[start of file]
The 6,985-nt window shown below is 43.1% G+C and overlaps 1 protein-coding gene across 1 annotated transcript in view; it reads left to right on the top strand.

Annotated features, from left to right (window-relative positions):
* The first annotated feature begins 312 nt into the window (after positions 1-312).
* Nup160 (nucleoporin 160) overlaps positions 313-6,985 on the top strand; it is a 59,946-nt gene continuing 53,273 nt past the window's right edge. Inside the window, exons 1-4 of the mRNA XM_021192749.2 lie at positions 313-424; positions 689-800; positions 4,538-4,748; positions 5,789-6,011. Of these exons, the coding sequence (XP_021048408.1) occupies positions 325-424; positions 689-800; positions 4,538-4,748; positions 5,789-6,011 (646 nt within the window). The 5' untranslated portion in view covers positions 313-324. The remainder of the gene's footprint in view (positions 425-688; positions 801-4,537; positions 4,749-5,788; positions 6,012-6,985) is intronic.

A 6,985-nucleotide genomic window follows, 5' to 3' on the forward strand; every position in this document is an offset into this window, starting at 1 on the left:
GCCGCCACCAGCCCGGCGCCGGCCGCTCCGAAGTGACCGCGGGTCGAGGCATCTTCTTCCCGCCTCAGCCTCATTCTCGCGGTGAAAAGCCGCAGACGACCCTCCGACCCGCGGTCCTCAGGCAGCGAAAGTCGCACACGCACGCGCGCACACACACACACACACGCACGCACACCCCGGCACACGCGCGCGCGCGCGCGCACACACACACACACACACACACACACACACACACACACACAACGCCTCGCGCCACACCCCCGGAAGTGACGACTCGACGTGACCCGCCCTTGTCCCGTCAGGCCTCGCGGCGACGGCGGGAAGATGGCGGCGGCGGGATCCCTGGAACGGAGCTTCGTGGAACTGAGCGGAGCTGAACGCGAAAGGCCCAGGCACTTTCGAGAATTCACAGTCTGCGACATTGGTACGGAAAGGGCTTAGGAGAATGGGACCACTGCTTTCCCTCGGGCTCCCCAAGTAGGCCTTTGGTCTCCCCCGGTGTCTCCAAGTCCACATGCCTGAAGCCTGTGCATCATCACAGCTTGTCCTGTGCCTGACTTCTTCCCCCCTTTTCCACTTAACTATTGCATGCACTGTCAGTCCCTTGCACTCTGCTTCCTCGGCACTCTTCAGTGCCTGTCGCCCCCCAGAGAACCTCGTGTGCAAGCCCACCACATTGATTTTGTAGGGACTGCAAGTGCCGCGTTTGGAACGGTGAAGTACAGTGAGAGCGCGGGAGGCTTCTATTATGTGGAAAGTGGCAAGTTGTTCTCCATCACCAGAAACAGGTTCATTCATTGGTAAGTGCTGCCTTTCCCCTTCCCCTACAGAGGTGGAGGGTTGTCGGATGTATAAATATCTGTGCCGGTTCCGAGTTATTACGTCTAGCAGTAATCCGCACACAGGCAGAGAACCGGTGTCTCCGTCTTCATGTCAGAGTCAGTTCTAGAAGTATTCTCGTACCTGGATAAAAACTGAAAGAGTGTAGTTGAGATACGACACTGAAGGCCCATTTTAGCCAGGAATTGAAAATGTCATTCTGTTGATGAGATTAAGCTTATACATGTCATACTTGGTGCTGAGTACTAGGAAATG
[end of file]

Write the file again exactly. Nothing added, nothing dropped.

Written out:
The 6,985-nt window shown below is 43.1% G+C and overlaps 1 protein-coding gene across 1 annotated transcript in view; it reads left to right on the top strand.

Annotated features, from left to right (window-relative positions):
* The first annotated feature begins 312 nt into the window (after positions 1-312).
* Nup160 (nucleoporin 160) overlaps positions 313-6,985 on the top strand; it is a 59,946-nt gene continuing 53,273 nt past the window's right edge. Inside the window, exons 1-4 of the mRNA XM_021192749.2 lie at positions 313-424; positions 689-800; positions 4,538-4,748; positions 5,789-6,011. Of these exons, the coding sequence (XP_021048408.1) occupies positions 325-424; positions 689-800; positions 4,538-4,748; positions 5,789-6,011 (646 nt within the window). The 5' untranslated portion in view covers positions 313-324. The remainder of the gene's footprint in view (positions 425-688; positions 801-4,537; positions 4,749-5,788; positions 6,012-6,985) is intronic.

A 6,985-nucleotide genomic window follows, 5' to 3' on the forward strand; every position in this document is an offset into this window, starting at 1 on the left:
GCCGCCACCAGCCCGGCGCCGGCCGCTCCGAAGTGACCGCGGGTCGAGGCATCTTCTTCCCGCCTCAGCCTCATTCTCGCGGTGAAAAGCCGCAGACGACCCTCCGACCCGCGGTCCTCAGGCAGCGAAAGTCGCACACGCACGCGCGCACACACACACACACACGCACGCACACCCCGGCACACGCGCGCGCGCGCGCGCACACACACACACACACACACACACACACACACACACACACAACGCCTCGCGCCACACCCCCGGAAGTGACGACTCGACGTGACCCGCCCTTGTCCCGTCAGGCCTCGCGGCGACGGCGGGAAGATGGCGGCGGCGGGATCCCTGGAACGGAGCTTCGTGGAACTGAGCGGAGCTGAACGCGAAAGGCCCAGGCACTTTCGAGAATTCACAGTCTGCGACATTGGTACGGAAAGGGCTTAGGAGAATGGGACCACTGCTTTCCCTCGGGCTCCCCAAGTAGGCCTTTGGTCTCCCCCGGTGTCTCCAAGTCCACATGCCTGAAGCCTGTGCATCATCACAGCTTGTCCTGTGCCTGACTTCTTCCCCCCTTTTCCACTTAACTATTGCATGCACTGTCAGTCCCTTGCACTCTGCTTCCTCGGCACTCTTCAGTGCCTGTCGCCCCCCAGAGAACCTCGTGTGCAAGCCCACCACATTGATTTTGTAGGGACTGCAAGTGCCGCGTTTGGAACGGTGAAGTACAGTGAGAGCGCGGGAGGCTTCTATTATGTGGAAAGTGGCAAGTTGTTCTCCATCACCAGAAACAGGTTCATTCATTGGTAAGTGCTGCCTTTCCCCTTCCCCTACAGAGGTGGAGGGTTGTCGGATGTATAAATATCTGTGCCGGTTCCGAGTTATTACGTCTAGCAGTAATCCGCACACAGGCAGAGAACCGGTGTCTCCGTCTTCATGTCAGAGTCAGTTCTAGAAGTATTCTCGTACCTGGATAAAAACTGAAAGAGTGTAGTTGAGATACGACACTGAAGGCCCATTTTAGCCAGGAATTGAAAATGTCATTCTGTTGATGAGATTAAGCTTATACATGTCATACTTGGTGCTGAGTACTAGGAAATG